January 01, 1970



Portishead might not be renowned
for their work-rate, but lately Geoff Barrow has kept busy running his Invada
label, co-producing the Horrors and, most recently, getting together with
BEAK>. Despite his high profile, though, Barrow isn’t at the top of the
pecking order in BEAK>, an equal partnership with two fellow Bristol
musicians: keyboard/synth
fiddler Matt Williams (Team Brick) and bassist Billy Fuller (Fuzz Against Junk;
Malakai). Barrow takes a literal back seat, at the drum kit, and while he contributes sporadic vocals, they’re not
exactly conventional front-man fare; rather, his disembodied, reverb-treated
Damo Suzuki-style moaning gives the impression that he’s in a different room
from the other musicians.


BEAK> blend Krautrock homage
with a tangential kind of psychedelia — think Terry Riley, Silver Apples and
early Floyd (the spacey variant, not the whimsical one) — all interspersed
with Conradian drones, some proggy organ, a contemporary noise sensibility and
rumblings of doom metallurgy. It’s a heady mixture. However, this is hardly new
territory for Barrow, Fuller and Williams, and the material shows kinship with
their other endeavors: there’s continuity with Team Brick’s cacophonous
experimentalism and the occasional cosmic weirdness of Fuzz Against Junk, and
the record also revisits a few key influences on Portishead’s Third and the Horrors’ Primary Colours in its affection for the
Teutonic motorik and Simeon Coxe’s primitive electronics.


Given the band members’ pedigrees,
BEAK> qualify as a supergroup of sorts. But whereas such entities are often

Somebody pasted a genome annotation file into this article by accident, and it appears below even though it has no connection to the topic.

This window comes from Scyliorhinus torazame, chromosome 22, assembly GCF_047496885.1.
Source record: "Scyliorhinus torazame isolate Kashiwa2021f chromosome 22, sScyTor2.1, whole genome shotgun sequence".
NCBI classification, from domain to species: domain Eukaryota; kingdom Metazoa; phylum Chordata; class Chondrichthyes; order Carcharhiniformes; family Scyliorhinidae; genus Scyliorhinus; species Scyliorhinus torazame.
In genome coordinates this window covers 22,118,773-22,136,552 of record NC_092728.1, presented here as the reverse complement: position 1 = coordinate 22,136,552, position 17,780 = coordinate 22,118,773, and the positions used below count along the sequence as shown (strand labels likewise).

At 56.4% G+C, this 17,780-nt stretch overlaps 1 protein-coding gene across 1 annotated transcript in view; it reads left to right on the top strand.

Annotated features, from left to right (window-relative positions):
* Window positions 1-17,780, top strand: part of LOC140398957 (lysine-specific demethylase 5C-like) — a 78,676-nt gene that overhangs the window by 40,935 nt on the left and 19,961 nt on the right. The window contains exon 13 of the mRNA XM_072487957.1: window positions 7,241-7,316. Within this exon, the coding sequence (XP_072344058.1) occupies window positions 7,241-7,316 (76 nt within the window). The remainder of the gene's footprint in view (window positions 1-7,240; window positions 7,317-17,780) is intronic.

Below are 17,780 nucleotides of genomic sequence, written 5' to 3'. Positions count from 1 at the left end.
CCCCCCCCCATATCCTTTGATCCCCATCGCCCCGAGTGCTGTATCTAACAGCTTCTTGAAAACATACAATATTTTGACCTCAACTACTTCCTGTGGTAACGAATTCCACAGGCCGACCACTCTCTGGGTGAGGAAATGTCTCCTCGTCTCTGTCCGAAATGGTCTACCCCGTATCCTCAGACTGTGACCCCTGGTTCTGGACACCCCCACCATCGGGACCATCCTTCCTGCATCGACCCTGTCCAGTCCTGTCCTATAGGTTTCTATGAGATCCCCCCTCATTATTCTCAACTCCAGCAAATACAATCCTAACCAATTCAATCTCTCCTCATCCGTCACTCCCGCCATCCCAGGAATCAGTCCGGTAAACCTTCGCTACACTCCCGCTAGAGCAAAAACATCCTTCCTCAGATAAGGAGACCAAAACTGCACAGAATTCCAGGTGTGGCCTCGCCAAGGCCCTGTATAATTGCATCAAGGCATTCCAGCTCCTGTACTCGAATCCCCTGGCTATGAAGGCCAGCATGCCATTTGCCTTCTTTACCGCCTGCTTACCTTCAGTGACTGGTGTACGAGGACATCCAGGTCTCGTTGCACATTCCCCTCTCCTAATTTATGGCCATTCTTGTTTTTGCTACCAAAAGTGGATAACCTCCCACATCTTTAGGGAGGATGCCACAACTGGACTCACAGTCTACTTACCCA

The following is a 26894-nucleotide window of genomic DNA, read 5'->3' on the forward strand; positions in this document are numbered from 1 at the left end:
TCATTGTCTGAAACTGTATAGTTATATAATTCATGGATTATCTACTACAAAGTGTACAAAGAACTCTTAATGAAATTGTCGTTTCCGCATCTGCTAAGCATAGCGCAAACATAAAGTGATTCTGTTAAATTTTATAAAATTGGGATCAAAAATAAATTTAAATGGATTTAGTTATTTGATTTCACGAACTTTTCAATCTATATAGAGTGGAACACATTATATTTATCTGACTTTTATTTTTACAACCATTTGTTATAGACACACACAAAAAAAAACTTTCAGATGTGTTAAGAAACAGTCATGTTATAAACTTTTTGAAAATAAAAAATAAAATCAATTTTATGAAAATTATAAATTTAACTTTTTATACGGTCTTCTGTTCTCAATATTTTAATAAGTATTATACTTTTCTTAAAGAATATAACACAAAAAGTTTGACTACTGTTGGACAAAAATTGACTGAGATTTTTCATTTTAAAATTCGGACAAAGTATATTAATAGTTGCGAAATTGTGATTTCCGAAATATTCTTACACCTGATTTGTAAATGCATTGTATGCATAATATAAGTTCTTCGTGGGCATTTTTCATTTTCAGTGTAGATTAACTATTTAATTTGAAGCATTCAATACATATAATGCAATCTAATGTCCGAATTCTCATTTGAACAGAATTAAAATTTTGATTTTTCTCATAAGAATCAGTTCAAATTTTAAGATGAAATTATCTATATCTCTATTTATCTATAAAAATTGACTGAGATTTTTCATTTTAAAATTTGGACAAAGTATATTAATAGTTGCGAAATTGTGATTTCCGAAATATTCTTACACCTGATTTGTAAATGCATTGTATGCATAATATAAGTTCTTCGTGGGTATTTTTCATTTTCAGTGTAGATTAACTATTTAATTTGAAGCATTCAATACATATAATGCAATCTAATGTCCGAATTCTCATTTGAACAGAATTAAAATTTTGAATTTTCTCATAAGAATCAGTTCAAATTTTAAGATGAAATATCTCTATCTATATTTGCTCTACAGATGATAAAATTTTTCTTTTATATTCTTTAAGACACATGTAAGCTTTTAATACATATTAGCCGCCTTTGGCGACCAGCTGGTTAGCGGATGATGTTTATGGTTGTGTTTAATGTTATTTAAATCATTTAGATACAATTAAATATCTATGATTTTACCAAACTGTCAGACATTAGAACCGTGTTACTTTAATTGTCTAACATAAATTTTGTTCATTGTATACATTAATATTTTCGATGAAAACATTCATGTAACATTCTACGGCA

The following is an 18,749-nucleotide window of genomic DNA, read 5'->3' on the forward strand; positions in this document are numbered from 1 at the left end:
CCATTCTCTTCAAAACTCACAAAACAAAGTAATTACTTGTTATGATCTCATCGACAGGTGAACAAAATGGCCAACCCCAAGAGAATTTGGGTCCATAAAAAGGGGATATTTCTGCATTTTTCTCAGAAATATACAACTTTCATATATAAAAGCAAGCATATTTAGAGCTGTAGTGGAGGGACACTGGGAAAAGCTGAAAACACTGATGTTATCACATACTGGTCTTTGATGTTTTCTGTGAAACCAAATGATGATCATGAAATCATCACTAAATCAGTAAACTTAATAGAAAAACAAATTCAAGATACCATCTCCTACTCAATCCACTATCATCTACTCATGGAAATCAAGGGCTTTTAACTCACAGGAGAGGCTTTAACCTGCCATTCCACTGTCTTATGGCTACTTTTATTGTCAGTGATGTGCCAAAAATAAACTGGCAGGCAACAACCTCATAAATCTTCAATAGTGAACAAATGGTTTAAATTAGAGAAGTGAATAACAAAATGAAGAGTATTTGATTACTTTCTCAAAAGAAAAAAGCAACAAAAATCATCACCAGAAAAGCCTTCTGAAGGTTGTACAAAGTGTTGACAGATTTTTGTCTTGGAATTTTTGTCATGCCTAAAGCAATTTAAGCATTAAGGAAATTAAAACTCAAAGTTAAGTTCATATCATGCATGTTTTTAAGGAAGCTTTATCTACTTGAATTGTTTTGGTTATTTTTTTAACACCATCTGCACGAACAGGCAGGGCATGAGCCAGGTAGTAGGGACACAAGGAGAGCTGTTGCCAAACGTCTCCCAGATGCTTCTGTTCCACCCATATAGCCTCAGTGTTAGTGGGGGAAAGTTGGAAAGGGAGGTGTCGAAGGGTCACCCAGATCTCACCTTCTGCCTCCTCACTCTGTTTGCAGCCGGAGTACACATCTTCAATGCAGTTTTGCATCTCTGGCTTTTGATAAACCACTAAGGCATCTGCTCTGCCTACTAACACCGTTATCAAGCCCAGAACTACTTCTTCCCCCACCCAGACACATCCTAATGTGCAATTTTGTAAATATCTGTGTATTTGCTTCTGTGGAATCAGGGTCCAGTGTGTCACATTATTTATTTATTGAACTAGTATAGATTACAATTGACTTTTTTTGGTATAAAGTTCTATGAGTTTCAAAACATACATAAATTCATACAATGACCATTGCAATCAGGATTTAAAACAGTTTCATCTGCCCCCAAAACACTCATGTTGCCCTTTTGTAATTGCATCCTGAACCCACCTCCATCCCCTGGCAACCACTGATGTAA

infamous for bloated projects involving endless hours in various studios,
perhaps in different countries, BEAK> wrote and recorded this album in under two weeks, in one
room, without overdubs or after-the-fact finessing — just some editing. In
fact, a couple of the tracks were only ever performed twice. It’s tempting to
see this no-frills, less-is-more approach as a reaction to some of their own
previous experiences: Fuller played on Robert Plant’s Mighty Rearranger and the never-ending, still-in-progress fifth
Massive Attack album; the perfectionist Barrow, of course, worked for four
years or so on the last Portishead record.


immediacy of BEAK>’s modus operandi leaps out at listeners. Befitting the
material’s essentially live genesis and construction, there’s a strongly
organic, jam-based feel to much of it. For the most part, the individual
contributions quickly coalesce and attain critical mass. Propelled by Fuller’s pulsing bass, “Iron Acton” gets into a
straight-ahead “Mother Sky” groove, while the Silver Apples-esque
“I Know” hits its stride with a more syncopated, Barrow-powered
drive. “Pill” kicks off like Tony Conrad and
Faust before gathering momentum to suggest PiL playing “Church of
Anthrax.” Indeed, someone trying just a little too hard might go so far as
to say that Lydon’s outfit is playfully referenced in the track title,
“Pill,” which is actually a village near Bristol. (Like many other
Bristol artists, BEAK> show a sense of place, something that’s conveyed here
in most of the titles, which borrow the names of West Country locales. There
even seems to be a pub among them: “The Cornubia.”)


Not everything here centers on
hypnotic, repeating patterns: the almost idyllic “Battery Point” is a
more melodic exercise in Mogwai-like slow-building intensity, and the mildly
distressing “Ham Green” lumbers along, punctuated with doomy riffs
and fleeting cartoon-metal solos; the unhinged, chaotic interlude “Barrow
Gurney” more than lives up to its title, which — aside from incorporating
the vocalist’s name — namechecks a defunct West Country psychiatric hospital
(also immortalized by Somerset’s legendary Wurzels in their magisterial “Drink up Thy Zider“: “We’m off to Barrow Gurney / For to see my brother Ernie”).


Just as improvisation and jamming
can lend themselves to some transcendent creative synergy, they can also spawn
some less than interesting work, and a few tracks fall into that category,
meandering and failing to come together in any compelling way: “Dundry
Hill,” for example, lurches aimlessly for too long, and “Ears Have
Ears” calls to mind Can’s “Yoo Doo Right,” a song that was
tiresome enough the first time around.


But these quibbles are incidental
to the overall strength of the material. With BEAK>, Messrs Barrow, Fuller
and Williams have hatched a fine album.


Standout Tracks: “Backwell,”
“Iron Acton,” “I Know” WILSON NEATE


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